echinodermata, hemichordata, chordata

echinodermata, hemichordata, chordata - Introduction:...

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Introduction: Members of the Phylum Echinodermata live primarily on the ocean floor. They have adult bodies that are symmetrical at multiple points and are divided into five parts (usually called tube feet). They have an endoskeleton underneath a tender skin and have a water vascular system that is described in more detail later in the discussion. Echinoderms employ external, sexual reproduction, where the sperm and eggs are dispersed in clouds into the water in hopes that they will mix and fertilize away from the parents. Many species also have the ability to regenerate lost body parts, sometimes even dropping a body part off as a defensive or diversionary tactic. There are five classes in this phylum: Astroidea, Ophiuroidea, Crinoidea, Echiniodea, and Holothuroidea. The Class Asteroidea contains the sea stars, or starfish, that we are so familiar with. They have a oral surface (on the bottom) where the mouth is with an aboral surface on top where the anus is located. Also on the aboral surface is the Madreporite, which is critical in the function of the water vascular system. They also have dermal gills for respiration and pedicellariae for cleaning and protection. These are the most typical echinoderms, with a central body and five tube feet extending outward that have suckers on the bottom. The Class Ophiuroidea, the brittle stars, are similarly shaped but lack suckers on the bottom of their feet. Instead, these feet are used, rather poorly, for locomotion and feeding. The Class Crinoidea, consisting of Sea Lilies and Feather Stars, are thought to be rather ancient with both the mouth and the anus on the aboral side. Sea urchins and sand dollars, members of the Class Echinoidea, have five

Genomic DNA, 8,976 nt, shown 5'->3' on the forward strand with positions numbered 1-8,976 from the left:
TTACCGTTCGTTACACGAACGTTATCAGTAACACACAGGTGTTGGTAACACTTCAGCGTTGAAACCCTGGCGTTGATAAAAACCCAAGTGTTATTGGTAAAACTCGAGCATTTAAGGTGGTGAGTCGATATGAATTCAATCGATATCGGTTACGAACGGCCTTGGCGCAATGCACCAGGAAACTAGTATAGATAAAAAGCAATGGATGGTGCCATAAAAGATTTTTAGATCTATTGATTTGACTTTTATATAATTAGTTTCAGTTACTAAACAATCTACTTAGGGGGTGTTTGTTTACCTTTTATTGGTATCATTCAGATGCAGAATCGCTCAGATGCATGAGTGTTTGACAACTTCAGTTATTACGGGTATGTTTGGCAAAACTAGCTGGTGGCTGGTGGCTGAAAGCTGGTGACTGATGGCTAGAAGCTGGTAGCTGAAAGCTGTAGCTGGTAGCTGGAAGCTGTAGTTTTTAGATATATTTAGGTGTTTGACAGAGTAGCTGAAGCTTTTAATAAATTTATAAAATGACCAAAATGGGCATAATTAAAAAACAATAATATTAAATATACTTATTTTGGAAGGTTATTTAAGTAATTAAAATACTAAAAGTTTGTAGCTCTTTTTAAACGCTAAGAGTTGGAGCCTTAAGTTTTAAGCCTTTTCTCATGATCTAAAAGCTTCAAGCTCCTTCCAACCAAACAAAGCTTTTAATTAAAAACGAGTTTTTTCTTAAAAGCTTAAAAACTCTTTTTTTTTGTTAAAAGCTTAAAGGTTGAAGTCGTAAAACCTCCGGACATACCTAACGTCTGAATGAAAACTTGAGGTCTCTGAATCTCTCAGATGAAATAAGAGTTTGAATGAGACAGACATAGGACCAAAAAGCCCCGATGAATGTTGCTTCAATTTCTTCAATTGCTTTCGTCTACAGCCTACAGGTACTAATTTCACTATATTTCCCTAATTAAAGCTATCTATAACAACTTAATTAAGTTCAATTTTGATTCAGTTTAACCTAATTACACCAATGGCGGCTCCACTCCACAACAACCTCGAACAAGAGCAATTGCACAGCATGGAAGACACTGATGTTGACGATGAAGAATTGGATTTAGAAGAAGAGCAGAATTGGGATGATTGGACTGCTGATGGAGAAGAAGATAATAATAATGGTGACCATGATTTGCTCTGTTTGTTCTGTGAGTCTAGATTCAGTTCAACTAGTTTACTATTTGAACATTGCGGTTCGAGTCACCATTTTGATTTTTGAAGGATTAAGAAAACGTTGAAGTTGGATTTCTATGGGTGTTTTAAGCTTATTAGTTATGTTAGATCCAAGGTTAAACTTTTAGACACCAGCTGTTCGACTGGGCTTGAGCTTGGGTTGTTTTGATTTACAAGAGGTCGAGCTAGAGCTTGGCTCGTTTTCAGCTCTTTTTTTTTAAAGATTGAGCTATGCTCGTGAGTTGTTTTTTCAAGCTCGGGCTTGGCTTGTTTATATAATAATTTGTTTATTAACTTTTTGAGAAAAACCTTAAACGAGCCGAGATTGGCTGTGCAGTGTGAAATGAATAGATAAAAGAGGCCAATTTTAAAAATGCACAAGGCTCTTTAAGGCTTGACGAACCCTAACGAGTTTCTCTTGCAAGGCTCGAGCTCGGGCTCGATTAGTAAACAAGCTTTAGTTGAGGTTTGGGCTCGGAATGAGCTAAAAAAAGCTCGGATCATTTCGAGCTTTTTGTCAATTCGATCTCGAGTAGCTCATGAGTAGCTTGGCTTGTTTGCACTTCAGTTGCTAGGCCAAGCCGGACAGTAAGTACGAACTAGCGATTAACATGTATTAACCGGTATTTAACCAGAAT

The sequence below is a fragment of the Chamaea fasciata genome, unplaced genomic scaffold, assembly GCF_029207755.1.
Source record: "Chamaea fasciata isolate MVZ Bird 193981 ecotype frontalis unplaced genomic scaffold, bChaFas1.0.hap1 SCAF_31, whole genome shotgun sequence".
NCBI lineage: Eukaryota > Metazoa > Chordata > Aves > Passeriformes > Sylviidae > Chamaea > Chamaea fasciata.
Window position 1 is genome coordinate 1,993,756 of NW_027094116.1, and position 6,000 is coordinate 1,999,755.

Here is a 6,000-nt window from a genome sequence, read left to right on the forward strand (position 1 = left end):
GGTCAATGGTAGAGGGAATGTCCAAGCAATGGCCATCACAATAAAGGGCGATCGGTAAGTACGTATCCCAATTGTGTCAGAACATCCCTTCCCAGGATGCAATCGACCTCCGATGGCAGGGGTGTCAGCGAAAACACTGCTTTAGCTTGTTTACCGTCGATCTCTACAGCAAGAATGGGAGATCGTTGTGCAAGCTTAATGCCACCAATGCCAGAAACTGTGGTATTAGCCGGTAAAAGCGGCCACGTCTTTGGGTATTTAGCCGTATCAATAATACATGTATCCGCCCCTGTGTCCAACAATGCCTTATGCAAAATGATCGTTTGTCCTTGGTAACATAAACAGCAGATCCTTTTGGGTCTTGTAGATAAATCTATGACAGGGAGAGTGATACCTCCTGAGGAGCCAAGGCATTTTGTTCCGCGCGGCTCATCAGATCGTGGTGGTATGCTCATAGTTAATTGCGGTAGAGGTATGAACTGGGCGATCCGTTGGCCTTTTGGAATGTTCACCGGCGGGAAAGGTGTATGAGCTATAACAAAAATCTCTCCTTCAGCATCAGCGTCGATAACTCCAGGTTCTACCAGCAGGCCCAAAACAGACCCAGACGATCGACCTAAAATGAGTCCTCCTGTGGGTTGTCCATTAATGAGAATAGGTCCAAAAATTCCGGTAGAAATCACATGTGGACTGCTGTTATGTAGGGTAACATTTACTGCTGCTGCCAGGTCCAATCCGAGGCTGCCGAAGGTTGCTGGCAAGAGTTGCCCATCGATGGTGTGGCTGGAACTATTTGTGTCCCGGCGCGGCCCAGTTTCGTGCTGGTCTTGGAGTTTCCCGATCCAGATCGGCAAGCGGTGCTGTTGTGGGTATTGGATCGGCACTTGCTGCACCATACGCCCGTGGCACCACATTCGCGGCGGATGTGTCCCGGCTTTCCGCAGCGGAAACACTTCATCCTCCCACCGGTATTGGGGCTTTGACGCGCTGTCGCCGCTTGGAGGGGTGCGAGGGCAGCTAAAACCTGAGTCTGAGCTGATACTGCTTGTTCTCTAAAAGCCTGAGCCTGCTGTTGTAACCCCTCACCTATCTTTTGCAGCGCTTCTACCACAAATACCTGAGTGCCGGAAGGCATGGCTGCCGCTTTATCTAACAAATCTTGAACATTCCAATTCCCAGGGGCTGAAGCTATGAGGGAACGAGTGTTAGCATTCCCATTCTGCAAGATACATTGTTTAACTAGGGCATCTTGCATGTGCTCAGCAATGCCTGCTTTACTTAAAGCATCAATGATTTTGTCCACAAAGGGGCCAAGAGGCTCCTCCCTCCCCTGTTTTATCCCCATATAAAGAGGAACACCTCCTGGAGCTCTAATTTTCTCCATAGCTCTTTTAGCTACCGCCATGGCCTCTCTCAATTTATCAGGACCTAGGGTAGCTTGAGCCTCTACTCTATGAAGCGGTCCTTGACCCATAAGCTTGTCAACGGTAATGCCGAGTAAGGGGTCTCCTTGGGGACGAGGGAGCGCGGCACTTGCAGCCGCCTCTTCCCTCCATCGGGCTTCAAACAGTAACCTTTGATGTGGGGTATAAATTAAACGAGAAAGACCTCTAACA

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echinodermata, hemichordata, chordata - Introduction:...

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